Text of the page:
Tag: Ladytron

 

elegant slims is a rather mysterious, up-and-coming electro pop artist, who quickly received attention with the release of her critically applauded debut single “Not Human.” a track that drew comparisons to the likes of Grimes, The Knife and Ladytron among others — and for collaborating with emerging visual artists to produce the artwork for her material. Her second and latest single “Hemisphere” is an eerie and atmospheric bit of synth pop centered around elegant slims’ ethereal vocals, fuzzy and arpeggiated synths, some industrial clang and clatter and a soaring hook that while recalling Depeche Mode and others manages to possess a cinematic air.

Continuing her collaboration with emerging visual artists, elegant slims teamed up with Norwegian painter Linda Syvestan, who created artwork that’s stylistically reminiscent of Edvard Munch’s The Scream.

 

New Video: Howl with a Dancing Werewolf in the New Visuals for Dion Lunadon’s “Howl”

Perhaps best known as a member of the internationally renowned, Brooklyn based indie rock trio and JOVM mainstays A Place to Bury Strangers, the New Zealand-born, Brooklyn-based bassist Dion Lunadon has had a lengthy music career that traces its origins back to when he was a member of New Zealand-based band, The D4. During a short break in APTBS’ touring schedule, Lunadon had a sudden rush of inspiration that resulted in what he has described as a neurotic impulse to write and record a bunch of songs right there and then — and the end result was his solo debut EP, Com/Broke, an effort, which reportedly drew from the bands that inspired him in his youth, including Toy Love, The Gun Club, Gestalt and Supercar.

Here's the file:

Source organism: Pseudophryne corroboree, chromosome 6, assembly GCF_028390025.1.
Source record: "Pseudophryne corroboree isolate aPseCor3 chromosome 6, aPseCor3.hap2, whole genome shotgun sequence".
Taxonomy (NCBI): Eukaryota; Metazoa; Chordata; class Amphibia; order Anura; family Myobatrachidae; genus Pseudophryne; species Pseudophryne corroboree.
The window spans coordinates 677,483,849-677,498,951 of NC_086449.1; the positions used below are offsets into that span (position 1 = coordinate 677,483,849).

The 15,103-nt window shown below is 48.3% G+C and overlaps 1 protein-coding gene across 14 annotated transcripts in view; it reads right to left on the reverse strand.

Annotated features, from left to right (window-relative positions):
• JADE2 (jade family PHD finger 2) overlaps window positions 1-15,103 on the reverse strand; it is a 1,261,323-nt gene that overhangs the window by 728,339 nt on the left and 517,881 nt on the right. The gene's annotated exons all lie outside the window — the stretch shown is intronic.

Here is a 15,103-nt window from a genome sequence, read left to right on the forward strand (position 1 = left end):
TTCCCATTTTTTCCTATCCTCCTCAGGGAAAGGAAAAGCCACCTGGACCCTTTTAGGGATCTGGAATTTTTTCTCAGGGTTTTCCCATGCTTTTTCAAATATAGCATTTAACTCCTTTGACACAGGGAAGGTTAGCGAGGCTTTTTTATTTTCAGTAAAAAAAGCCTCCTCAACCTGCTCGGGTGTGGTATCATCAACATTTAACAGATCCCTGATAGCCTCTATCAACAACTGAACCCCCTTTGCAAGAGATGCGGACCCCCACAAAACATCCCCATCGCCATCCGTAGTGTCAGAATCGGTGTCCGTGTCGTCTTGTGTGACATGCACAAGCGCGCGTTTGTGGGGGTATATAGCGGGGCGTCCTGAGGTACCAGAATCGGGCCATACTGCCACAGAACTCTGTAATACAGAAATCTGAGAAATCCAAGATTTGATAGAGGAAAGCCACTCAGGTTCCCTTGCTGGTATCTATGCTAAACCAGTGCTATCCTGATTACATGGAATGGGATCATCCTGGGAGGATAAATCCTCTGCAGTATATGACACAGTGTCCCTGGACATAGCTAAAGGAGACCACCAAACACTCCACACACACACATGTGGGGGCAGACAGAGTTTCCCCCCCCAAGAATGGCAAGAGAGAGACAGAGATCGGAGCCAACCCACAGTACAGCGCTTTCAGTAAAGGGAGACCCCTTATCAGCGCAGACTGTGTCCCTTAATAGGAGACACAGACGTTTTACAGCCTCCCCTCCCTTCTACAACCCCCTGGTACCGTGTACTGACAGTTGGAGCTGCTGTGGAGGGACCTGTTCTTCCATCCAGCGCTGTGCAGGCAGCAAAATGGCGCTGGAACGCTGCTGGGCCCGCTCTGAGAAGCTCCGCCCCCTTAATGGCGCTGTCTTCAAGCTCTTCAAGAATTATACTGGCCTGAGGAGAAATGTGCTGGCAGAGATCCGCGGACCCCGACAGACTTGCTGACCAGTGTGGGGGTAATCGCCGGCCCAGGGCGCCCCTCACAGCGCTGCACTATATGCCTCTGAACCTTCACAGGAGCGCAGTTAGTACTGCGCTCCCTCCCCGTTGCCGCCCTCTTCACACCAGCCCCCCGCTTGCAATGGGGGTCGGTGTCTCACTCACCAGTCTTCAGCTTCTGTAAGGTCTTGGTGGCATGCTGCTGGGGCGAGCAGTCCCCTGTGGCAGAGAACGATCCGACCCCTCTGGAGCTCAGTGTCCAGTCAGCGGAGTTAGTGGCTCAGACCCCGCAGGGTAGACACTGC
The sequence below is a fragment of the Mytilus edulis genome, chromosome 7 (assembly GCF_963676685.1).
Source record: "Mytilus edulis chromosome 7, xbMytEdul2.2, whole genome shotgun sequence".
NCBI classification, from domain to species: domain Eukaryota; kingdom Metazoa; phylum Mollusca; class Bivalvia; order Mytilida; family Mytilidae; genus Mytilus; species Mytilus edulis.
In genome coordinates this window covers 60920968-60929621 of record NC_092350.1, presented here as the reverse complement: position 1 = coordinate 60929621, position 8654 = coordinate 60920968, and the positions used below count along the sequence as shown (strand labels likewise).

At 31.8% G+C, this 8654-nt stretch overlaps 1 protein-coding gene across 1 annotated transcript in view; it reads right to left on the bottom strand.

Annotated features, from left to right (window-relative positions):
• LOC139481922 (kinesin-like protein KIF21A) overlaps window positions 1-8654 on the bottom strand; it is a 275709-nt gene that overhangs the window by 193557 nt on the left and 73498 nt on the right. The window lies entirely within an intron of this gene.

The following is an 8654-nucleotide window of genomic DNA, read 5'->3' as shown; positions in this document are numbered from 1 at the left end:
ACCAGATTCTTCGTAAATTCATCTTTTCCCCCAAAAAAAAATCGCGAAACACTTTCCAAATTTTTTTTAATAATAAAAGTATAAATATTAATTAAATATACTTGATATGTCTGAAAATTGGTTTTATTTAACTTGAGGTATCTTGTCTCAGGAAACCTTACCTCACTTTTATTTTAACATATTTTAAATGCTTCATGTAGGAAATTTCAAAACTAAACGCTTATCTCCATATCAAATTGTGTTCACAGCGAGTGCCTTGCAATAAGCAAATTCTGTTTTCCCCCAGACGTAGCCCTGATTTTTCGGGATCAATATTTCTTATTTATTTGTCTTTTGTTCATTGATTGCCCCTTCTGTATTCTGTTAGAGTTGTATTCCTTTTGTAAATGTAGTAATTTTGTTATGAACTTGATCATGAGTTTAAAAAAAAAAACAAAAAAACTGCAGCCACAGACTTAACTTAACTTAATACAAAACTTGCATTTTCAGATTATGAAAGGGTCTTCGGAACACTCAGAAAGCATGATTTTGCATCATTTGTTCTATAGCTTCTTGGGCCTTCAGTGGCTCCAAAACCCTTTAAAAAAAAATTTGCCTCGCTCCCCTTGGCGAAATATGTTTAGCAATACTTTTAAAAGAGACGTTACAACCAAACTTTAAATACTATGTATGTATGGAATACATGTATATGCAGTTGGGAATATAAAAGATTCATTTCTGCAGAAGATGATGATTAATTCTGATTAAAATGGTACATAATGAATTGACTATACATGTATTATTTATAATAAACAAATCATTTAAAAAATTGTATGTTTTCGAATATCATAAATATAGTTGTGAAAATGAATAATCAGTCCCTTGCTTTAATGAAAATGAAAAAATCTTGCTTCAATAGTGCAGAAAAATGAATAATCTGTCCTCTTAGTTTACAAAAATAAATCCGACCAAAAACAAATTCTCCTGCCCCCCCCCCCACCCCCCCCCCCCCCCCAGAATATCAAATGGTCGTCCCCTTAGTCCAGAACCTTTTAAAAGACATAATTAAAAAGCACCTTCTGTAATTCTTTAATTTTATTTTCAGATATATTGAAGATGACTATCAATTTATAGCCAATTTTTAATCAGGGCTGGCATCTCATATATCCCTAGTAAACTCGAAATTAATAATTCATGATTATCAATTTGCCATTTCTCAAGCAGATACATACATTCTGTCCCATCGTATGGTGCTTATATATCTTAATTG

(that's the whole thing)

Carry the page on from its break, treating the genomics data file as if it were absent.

Lunadon’s highly-anticipated, self-titled, full-length debut is slated for a June 9, 2017 through Agitated Records. And if you had been frequenting this site over the past few months, you may recall that I wrote about the album’s first single “Fire,” a primal and furiously roaring single that draws psych rock and garage rock, revealing that while its creator is approaching middle age, he’s refusing to go quietly into that good night. The album’s second and latest single “Howl,” continues in a similar vein, meshing punk rock, psych rock and garage punk with a feral howl reminiscent of The Stooges — i.e. “1969” “No Fun” and “I Wanna Be Your Dog” — complete with a forceful, Neanderthal stomp. Certainly in a day and age in which most contemporary music is somewhat safe and packaged for convenient consumption, Lunadon’s solo work is a powerful reminder that rock should be dangerous, rebellious, loud, primal; it should inspire your most base, animal instincts — to howl, stomp, fight, fuck and repeat.

Directed by Ladytron’s Reuben Wu, the recently released music video for “Howl” features Loren Palmer, as a hipster werewolf, expressively dancing to the song in the woods and while being hilariously goofy, the visuals manage to also be as primal and forceful as the song it accompanies.